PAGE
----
Bicycle routing is in my opinion far more complex than car routing. Car routing is mostly based on well known and documented rules, also known as road traffic regulations. Mix in estimated traffic figures, average speeds and fuel consumptions and you get pretty decent car directions.
For cyclists, a similar rule set exists, but it’s maybe a little more, let’s call it, elastic. Cyclists use short-cuts, turn where cars can’t, go against traffic, ride through parks and on poorly documented trails. High traffic doesn’t mean slowdown for cyclists. They ride by on the bike lane on the right side of a traffic jam at almost the same speed as without traffic. But high traffic creates a security risk some cyclists aren’t comfortable with taking and rather choose a different route.
A perfect route from A to B for speedy messengers doesn’t necessarily mean it’s also an ideal route for kids. For your daily commute you probably pick another route than for weekend rides, even though it connects the same points.
Bicycle routing criteria is manifold, sometimes psychological, hard to measure and to quantify. Researching how cyclists are going, for what purpose and under what conditions, is a very smart way to get started on that topic.
Michael Moore suggested 9 action points to President Obama regarding the bankruptcy of GM. Bottom line of his article: convert GM’s car factories to mass transportation factories and promote energy efficient technology. Basically I would agree, though, I think it’s only one side of the medal and that there are a few more things one might consider:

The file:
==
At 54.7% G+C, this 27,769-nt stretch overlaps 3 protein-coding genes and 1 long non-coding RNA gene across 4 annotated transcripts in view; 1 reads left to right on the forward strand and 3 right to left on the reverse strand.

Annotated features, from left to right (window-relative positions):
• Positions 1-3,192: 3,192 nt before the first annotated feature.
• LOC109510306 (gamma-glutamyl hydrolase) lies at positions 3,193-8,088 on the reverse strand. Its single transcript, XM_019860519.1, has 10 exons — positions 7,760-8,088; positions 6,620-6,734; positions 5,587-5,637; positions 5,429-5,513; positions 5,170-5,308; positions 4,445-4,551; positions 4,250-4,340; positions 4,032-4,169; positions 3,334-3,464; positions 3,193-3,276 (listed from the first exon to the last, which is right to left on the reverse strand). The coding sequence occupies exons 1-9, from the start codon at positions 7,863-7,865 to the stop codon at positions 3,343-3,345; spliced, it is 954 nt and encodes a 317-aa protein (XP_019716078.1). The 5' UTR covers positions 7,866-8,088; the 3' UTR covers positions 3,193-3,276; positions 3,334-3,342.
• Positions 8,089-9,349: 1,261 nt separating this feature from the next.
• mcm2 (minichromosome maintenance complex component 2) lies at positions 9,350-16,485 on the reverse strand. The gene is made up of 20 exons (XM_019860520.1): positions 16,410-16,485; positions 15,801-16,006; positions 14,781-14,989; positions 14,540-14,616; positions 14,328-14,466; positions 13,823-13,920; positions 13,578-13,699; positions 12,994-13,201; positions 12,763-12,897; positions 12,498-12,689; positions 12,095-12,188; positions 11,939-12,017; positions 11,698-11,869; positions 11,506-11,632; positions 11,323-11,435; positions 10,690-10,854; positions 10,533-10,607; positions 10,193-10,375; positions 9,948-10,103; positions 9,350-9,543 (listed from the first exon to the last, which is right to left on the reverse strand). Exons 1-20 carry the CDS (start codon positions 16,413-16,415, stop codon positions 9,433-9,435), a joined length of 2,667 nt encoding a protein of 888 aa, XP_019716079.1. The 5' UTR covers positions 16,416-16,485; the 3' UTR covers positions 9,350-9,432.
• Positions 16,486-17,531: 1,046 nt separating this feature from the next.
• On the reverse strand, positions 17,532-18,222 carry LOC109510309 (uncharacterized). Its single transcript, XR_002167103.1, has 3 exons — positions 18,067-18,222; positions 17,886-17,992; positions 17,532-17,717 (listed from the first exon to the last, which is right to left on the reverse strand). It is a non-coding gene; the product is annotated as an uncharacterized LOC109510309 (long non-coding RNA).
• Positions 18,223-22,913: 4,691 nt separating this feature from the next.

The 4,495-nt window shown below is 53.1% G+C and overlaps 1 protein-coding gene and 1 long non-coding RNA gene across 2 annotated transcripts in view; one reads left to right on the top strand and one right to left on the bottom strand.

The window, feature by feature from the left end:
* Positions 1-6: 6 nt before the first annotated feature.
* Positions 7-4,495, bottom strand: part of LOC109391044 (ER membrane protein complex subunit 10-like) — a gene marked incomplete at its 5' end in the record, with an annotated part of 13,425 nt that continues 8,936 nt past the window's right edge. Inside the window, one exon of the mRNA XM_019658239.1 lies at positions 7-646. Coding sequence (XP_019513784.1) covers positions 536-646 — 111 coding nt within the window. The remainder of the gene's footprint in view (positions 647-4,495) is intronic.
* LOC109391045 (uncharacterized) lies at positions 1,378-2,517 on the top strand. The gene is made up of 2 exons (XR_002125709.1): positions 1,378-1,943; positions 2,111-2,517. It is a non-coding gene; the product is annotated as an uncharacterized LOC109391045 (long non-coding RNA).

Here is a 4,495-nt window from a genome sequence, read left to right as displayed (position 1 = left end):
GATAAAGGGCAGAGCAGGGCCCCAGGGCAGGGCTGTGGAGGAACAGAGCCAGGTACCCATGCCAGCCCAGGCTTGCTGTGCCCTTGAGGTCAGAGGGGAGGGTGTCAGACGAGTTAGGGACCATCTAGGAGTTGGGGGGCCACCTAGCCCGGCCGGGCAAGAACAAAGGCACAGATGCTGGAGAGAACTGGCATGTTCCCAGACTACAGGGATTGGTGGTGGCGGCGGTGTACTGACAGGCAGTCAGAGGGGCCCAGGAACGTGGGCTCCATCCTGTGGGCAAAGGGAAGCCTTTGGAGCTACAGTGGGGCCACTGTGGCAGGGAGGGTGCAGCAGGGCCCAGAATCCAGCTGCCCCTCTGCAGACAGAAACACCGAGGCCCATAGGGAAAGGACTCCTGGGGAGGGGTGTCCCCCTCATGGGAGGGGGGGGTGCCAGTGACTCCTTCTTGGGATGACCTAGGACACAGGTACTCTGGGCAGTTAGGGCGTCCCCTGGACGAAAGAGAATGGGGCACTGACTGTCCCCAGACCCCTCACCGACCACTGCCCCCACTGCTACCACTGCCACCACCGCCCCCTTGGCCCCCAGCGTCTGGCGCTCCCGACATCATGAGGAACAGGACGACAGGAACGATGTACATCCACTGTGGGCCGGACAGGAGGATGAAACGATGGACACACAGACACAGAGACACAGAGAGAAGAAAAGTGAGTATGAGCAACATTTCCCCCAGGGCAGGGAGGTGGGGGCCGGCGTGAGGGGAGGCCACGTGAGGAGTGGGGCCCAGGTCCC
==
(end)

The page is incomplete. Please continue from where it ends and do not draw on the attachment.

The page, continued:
Working on symptoms never cures the disease. Transportation needs are caused by urban planning. I’ve seen Jacksonville, Florida and I can’t possibly imagine how an urban structure like that one can be run by mass transportation. Providing public transportation services for such spread out areas – I’m talking about population densities as low as 970.9/sq mi in Jacksonville compared to 12,172.3/sq mi in Boston with decent public transportation for instance (source: Wikipedia, see map below) – is a tough task, and not very cost efficient or green. Urban sprawl at such dimensions leaves in most cases no other options than to rely on cars.
Other ways of individual transportation – bicycles, walking – require shorter distances to daily services (groceries, schools, doctors, etc.). Again, a large residential area and a huge mall somewhere along the highway make it impossible to introduce anything but car transportation.
Apart from being the most unpopular word in that country, increasing taxes on energy prices, like proposed in point 9, will hurt poor people first if the policy is not balanced out well. Wealthy people don’t care as much about gas prices, they can afford better cars and probably live somewhere close to city centers where they don’t even need them so much. Poor people on the other hand are the ones who have to take a 2 hour daily commute in an old inefficient car to get to work or bring kids to school. Taxes are an interesting lever in transportation and energy policy, but not the holy grail.
Rethinking urban structures, transportation and energy policies is a time consuming issue. It took almost a century to create the status quo, it’s not gonna change in a single presidential term of 4 years. I believe this country must be prepared for a long way ahead.